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In the future, humans may interact with artificially intelligent heavy machines, self-optimizing collaborative robots, unmanned terrestrial and aerial vehicles, and other autonomous systems, according to a team of Penn State engineers.
With the help of humans, these intelligent robots could perform strenuous and repetitive physical activities such as lifting heavy objects, delivering materials to the workers, monitoring the progress of construction projects, tying rebars, or laying bricks to build masonry walls.
However, this partnership can pose new safety challenges to workers, especially in the unstructured and dynamic environments of construction sites.
To a robot, a human operator is an unfailing partner. To a human, the robot’s level of awareness, intelligence and motorized precision can substantially deviate from reality, leading to unbalanced trust.
This creates a need for a change in designing collaborative construction robots toward ones that can monitor workers’ mental and physical stress and subsequently adjust their performance, according to Houtan Jebelli, assistant professor of architectural engineering.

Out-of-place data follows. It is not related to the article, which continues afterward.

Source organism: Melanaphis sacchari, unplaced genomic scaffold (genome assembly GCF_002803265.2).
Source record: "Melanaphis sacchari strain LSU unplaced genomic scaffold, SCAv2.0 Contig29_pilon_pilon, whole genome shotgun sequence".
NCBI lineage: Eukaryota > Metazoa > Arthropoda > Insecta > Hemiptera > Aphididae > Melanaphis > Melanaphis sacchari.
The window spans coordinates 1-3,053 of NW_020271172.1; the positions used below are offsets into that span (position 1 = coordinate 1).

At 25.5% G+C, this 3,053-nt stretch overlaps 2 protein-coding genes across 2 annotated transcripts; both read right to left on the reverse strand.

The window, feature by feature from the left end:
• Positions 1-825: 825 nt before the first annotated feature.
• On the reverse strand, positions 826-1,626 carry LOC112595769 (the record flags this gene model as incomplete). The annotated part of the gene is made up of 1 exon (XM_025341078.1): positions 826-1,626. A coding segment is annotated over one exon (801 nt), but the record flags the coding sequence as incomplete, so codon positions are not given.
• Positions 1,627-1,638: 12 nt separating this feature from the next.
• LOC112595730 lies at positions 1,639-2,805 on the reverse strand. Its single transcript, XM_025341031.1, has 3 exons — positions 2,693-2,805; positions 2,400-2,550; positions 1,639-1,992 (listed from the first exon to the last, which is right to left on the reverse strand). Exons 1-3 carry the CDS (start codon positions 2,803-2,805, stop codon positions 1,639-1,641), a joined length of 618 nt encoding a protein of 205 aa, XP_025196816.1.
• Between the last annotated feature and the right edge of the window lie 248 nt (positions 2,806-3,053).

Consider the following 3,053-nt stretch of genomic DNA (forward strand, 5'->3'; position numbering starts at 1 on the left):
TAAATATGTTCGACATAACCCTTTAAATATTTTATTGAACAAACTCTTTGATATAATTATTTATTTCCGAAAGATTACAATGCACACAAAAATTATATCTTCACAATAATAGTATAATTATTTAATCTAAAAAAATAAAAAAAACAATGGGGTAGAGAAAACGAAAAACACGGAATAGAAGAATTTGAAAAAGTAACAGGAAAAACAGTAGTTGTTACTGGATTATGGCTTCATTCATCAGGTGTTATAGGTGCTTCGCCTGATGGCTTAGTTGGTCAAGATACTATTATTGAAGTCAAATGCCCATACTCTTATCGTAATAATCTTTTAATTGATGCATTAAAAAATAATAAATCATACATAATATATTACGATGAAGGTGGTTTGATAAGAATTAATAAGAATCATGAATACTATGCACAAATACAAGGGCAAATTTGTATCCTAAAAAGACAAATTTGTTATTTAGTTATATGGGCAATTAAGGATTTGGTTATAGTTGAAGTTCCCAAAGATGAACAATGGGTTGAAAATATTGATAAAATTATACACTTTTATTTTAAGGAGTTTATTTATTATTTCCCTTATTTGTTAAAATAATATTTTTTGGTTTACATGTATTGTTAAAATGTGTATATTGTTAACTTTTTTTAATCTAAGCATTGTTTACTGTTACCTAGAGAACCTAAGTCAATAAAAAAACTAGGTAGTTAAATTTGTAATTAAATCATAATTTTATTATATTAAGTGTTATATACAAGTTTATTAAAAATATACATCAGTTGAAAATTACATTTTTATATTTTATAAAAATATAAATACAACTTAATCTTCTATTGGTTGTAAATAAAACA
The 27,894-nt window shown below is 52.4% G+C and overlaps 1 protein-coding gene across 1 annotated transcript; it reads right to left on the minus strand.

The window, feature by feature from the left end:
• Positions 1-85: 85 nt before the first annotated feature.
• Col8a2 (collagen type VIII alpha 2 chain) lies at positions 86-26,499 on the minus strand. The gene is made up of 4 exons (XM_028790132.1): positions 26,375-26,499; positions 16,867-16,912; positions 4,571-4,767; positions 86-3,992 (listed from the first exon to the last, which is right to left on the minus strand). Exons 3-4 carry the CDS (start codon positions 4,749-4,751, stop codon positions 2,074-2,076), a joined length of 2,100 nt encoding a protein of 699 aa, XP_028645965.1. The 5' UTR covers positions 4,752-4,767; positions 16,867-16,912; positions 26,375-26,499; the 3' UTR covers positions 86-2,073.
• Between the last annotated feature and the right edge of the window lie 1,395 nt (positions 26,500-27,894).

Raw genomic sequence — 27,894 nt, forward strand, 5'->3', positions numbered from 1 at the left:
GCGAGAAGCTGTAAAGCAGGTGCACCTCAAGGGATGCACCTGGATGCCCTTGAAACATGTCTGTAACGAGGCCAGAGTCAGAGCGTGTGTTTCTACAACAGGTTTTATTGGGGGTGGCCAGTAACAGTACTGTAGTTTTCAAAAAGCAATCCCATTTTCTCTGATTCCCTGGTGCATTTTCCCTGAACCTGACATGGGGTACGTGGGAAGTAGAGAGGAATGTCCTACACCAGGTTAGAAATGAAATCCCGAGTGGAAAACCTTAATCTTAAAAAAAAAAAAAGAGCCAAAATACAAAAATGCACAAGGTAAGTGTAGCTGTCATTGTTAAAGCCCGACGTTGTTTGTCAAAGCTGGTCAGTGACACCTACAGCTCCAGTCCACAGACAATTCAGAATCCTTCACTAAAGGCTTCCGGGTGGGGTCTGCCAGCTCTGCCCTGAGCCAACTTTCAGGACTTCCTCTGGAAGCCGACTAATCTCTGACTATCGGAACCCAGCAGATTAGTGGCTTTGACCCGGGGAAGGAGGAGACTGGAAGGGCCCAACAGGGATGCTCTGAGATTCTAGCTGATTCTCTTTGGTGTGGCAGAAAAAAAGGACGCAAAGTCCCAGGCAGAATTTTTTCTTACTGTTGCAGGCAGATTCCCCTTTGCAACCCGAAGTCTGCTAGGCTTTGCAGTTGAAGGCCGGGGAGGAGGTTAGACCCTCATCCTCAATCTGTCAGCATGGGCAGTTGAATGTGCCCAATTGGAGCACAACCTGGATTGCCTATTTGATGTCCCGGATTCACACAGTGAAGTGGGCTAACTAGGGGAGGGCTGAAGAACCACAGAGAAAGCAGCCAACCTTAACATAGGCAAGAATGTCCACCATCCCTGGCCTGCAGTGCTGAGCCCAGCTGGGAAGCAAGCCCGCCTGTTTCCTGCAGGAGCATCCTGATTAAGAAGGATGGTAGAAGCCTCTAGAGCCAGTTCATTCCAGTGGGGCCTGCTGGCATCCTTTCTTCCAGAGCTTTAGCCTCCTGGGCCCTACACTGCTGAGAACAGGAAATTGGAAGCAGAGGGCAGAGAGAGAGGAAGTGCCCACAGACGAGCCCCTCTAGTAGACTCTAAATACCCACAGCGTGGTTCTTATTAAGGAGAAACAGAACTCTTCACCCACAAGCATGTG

Robots on construction sites are different from other industrial robots because they need to operate in highly fragmented and rugged workspaces with different layouts and equipment. In these environments, safe and successful delivery of work is not possible without human intervention, according to Jebelli.
This research on human-robot collaboration makes possible interaction between human and construction robots using brainwaves as indicators of workers’ mental activity. It is the first of its kind to integrate this technology with human-robot adaptation. The perceptual cues obtained from the brainwaves can also be used to develop a brain-computer interface approach (BCI) to create “hands-free” communication between construction robots and humans, mitigating the limitations of traditional robot control systems in other industries, said Jebelli.